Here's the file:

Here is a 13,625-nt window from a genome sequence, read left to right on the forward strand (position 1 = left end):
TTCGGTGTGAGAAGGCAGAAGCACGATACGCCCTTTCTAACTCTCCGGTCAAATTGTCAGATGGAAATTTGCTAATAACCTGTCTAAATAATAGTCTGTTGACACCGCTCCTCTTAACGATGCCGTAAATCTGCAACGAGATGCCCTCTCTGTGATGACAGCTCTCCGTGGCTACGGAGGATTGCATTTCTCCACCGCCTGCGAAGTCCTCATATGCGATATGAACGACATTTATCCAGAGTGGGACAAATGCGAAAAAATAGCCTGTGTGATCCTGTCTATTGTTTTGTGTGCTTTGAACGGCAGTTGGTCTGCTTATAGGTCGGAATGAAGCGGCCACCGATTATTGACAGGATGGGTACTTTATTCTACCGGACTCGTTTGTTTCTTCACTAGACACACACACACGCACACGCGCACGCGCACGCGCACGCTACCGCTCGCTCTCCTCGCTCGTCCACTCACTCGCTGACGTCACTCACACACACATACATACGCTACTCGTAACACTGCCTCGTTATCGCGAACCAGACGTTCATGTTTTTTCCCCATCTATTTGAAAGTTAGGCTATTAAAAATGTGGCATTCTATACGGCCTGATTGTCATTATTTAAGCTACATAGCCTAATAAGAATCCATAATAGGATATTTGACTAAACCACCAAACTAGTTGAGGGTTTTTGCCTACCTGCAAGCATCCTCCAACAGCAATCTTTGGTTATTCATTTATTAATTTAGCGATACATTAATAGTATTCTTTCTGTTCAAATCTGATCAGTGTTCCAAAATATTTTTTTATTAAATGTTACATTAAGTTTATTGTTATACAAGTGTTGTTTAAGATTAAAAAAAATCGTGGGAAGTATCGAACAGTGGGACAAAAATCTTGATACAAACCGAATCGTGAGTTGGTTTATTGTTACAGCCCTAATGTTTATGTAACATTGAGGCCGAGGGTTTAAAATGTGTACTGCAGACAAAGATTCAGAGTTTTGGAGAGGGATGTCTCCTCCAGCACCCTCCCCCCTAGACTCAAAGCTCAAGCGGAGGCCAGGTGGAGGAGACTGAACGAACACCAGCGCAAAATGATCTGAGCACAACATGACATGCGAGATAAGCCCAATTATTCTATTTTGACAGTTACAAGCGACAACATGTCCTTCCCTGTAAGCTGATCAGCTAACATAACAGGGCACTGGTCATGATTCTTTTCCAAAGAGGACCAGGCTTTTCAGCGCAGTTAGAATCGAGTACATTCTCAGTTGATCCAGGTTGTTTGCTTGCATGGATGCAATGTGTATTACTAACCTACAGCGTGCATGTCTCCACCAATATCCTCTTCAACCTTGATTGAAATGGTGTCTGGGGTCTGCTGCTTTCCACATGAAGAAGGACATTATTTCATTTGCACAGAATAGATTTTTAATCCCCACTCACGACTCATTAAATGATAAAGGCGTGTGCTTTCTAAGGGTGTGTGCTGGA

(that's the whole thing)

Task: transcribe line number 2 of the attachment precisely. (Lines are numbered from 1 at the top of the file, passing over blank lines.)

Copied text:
TTCGGTGTGAGAAGGCAGAAGCACGATACGCCCTTTCTAACTCTCCGGTCAAATTGTCAGATGGAAATTTGCTAATAACCTGTCTAAATAATAGTCTGTTGACACCGCTCCTCTTAACGATGCCGTAAATCTGCAACGAGATGCCCTCTCTGTGATGACAGCTCTCCGTGGCTACGGAGGATTGCATTTCTCCACCGCCTGCGAAGTCCTCATATGCGATATGAACGACATTTATCCAGAGTGGGACAAATGCGAAAAAATAGCCTGTGTGATCCTGTCTATTGTTTTGTGTGCTTTGAACGGCAGTTGGTCTGCTTATAGGTCGGAATGAAGCGGCCACCGATTATTGACAGGATGGGTACTTTATTCTACCGGACTCGTTTGTTTCTTCACTAGACACACACACACGCACACGCGCACGCGCACGCGCACGCTACCGCTCGCTCTCCTCGCTCGTCCACTCACTCGCTGACGTCACTCACACACACATACATACGCTACTCGTAACACTGCCTCGTTATCGCGAACCAGACGTTCATGTTTTTTCCCCATCTATTTGAAAGTTAGGCTATTAAAAATGTGGCATTCTATACGGCCTGATTGTCATTATTTAAGCTACATAGCCTAATAAGAATCCATAATAGGATATTTGACTAAACCACCAAACTAGTTGAGGGTTTTTGCCTACCTGCAAGCATCCTCCAACAGCAATCTTTGGTTATTCATTTATTAATTTAGCGATACATTAATAGTATTCTTTCTGTTCAAATCTGATCAGTGTTCCAAAATATTTTTTTATTAAATGTTACATTAAGTTTATTGTTATACAAGTGTTGTTTAAGATTAAAAAAAATCGTGGGAAGTATCGAACAGTGGGACAAAAATCTTGATACAAACCGAATCGTGAGTTGGTTTATTGTTACAGCCCTAATGTTTATGTAACATTGAGGCCGAGGGTTTAAAATGTGTACTGCAGACAAAGATTCAGAGTTTTGGAGAGGGATGTCTCCTCCAGCACCCTCCCCCCTAGACTCAAAGCTCAAGCGGAGGCCAGGTGGAGGAGACTGAACGAACACCAGCGCAAAATGATCTGAGCACAACATGACATGCGAGATAAGCCCAATTATTCTATTTTGACAGTTACAAGCGACAACATGTCCTTCCCTGTAAGCTGATCAGCTAACATAACAGGGCACTGGTCATGATTCTTTTCCAAAGAGGACCAGGCTTTTCAGCGCAGTTAGAATCGAGTACATTCTCAGTTGATCCAGGTTGTTTGCTTGCATGGATGCAATGTGTATTACTAACCTACAGCGTGCATGTCTCCACCAATATCCTCTTCAACCTTGATTGAAATGGTGTCTGGGGTCTGCTGCTTTCCACATGAAGAAGGACATTATTTCATTTGCACAGAATAGATTTTTAATCCCCACTCACGACTCATTAAATGATAAAGGCGTGTGCTTTCTAAGGGTGTGTGCTGGA